Who could argue with the twin objectives of minimising waste and maximising re-cycling of what remains?
But the government’s proposals to require one national prescriptive approach – not just a strategy, but also the detailed arrangements – to recycling and waste management are simply unwise. It’s a completely unnecessary, and counter-productive, burden on councils and on local communities and households.
The government has said that it should decide and enforce rules on all aspects of refuse collection services including the frequency of collections and which services should or should not be charged for. There would be no flexibility for councils to react to local conditions and this would be disastrous.
It is also proposing that it would require councils to introduce between one and three recycling bins, on top of residual waste, food waste and garden waste bins. That means that every household would be required to have between four and six bins.
Many households have enormous difficulty coping with the two or three bins they have now. Just tell me where people will be expected to store six separate bins outside or inside their homes, particularly in areas of high-density housing where space is inevitably limited. Even four bins—the minimum the Government is proposing—will be challenging for many households.
There must be a sensible balance between requiring councils to improve recycling and waste management and letting them decide, in consultation with local residents, on the best way of achieving those targets. It’s local knowledge in providing services that match local need that will deliver the best service and value for tax-payers.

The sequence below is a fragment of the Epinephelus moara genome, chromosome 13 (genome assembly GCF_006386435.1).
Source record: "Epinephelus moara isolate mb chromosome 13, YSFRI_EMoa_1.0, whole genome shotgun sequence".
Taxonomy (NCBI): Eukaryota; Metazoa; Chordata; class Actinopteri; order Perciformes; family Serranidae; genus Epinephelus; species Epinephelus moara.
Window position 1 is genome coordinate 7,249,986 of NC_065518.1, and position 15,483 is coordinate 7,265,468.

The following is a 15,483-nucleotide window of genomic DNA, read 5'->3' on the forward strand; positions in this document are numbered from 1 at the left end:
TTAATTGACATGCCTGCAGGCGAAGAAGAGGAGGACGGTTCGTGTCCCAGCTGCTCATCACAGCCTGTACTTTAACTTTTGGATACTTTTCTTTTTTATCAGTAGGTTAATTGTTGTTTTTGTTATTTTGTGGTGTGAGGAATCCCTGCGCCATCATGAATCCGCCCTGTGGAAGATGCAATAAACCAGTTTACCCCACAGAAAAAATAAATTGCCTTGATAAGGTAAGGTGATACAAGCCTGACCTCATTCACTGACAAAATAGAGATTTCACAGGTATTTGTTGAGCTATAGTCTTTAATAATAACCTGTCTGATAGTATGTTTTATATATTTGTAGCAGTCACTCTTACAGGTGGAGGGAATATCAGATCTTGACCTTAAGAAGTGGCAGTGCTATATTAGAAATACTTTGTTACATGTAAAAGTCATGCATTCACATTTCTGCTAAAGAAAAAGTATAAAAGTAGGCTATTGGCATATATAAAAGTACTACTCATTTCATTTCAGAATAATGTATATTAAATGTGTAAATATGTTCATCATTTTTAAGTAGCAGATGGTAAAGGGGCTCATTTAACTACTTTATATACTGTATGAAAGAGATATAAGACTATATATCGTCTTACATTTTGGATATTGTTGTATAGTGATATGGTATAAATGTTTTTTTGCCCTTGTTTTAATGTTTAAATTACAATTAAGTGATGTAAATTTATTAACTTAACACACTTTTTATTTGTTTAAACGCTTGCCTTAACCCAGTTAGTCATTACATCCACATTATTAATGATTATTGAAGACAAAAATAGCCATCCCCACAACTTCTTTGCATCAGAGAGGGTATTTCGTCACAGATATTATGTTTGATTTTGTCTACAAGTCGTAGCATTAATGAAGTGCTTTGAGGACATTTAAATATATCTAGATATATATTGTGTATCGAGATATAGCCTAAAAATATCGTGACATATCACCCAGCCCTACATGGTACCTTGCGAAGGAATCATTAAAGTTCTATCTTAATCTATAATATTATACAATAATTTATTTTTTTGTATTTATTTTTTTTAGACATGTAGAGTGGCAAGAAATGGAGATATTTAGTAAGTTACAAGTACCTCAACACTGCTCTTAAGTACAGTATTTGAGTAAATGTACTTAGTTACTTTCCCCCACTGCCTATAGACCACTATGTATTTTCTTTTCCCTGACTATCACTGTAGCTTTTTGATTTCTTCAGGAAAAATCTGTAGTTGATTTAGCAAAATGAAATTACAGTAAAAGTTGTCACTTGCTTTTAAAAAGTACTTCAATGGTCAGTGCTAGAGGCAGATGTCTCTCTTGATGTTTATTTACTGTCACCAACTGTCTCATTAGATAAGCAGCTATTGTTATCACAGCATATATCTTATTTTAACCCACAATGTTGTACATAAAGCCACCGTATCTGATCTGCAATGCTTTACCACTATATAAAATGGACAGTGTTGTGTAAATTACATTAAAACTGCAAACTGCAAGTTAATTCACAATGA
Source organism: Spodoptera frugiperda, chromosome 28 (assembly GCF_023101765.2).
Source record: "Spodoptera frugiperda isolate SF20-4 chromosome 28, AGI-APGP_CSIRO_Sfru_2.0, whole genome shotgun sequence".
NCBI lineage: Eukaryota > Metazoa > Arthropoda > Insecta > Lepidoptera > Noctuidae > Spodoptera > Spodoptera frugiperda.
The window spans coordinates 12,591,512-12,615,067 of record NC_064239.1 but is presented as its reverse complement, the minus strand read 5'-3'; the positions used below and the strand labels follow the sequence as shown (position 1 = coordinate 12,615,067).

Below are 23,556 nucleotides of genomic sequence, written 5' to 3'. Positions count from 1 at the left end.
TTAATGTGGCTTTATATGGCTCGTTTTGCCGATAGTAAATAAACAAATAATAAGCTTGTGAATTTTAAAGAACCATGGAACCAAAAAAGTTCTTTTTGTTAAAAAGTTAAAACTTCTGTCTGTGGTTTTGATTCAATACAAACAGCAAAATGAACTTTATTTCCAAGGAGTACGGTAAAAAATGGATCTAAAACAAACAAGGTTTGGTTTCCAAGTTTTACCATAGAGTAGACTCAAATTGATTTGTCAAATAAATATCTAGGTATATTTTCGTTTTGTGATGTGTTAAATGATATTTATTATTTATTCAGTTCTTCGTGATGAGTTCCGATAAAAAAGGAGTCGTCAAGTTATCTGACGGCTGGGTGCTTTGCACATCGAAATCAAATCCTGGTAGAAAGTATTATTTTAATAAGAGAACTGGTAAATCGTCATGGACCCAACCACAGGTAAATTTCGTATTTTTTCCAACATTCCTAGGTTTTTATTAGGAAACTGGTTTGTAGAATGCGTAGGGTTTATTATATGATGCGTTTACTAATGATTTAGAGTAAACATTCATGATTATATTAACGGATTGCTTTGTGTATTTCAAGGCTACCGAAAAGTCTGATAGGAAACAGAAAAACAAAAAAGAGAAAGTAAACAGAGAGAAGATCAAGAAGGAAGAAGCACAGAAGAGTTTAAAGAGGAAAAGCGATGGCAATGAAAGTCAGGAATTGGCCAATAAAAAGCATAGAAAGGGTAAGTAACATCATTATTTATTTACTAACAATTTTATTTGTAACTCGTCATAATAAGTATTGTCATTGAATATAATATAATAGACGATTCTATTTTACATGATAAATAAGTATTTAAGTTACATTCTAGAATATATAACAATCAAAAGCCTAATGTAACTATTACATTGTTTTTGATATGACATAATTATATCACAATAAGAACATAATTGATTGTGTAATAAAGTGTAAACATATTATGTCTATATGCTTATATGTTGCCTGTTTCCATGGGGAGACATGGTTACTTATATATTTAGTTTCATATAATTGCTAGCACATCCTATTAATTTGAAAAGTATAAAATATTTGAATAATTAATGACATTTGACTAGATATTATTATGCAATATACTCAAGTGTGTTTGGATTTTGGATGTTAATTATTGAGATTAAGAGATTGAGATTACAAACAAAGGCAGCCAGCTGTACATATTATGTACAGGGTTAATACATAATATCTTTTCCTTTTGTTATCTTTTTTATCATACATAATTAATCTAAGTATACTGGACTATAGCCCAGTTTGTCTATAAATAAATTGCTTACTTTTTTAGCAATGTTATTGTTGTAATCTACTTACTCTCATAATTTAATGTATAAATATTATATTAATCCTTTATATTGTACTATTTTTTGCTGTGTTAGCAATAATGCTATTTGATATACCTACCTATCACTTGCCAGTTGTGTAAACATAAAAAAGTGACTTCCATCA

I know that if the government gets it wrong, it will be local councils and local councillors who will bear the brunt of local people’s anger and frustration.
And that’s what the all-party Housing, Communities and Local Government Committee, which I chair, has told the government this week. Mr Johnson doesn’t appear to be in listening mode this week, but I hope he’ll be listening and taking note of what we’ve said loudly and clearly.
The main recommendations of our report are:
- The Government is right to set ambitious targets for re-cycling, however it must allow local authorities greater flexibility in how they are achieved.
- At times, the Waste Strategy seeks to dictate from the centre that which would be better determined by local decision makers. Current proposals seek to prescribe how many recycling bins are needed, the frequency of food and residual waste collections, and mandatory free garden waste collection may prove inappropriate for some councils. Local authorities should retain as much flexibility as possible to determine the most effective waste collection strategies for their communities.
- More information is needed on the additional sources of funding that local authorities will receive to meet the additional costs arising from the Waste Strategy, including set-up costs and ongoing operation. Local authority representatives should be allowed to scrutinise the data that informed the Government’s proposals and assess if additional funding is likely to be needed.
- The proposed Extended Producer Responsibility Scheme – through which producers will bear a greater responsibility for the disposal of the materials they introduce into the system – is welcomed, but must prove a reliable, long term source of income. There should be greater clarity on how this money will be passed on to local authorities and the Government should commit to undertaking a regular review of the funding levels it delivers.
- Existing recycling infrastructure is inadequate to meet ambitious targets and significant investment (potentially, £20 billion) will be needed. The Government will need to work with the industry to ensure that the right infrastructure is in the right places, and set-up at a reasonable cost. The Government should also commit to covering any costs for infrastructure improvement so that it does not get passed on to local authorities, producers or consumers.
You can find our report at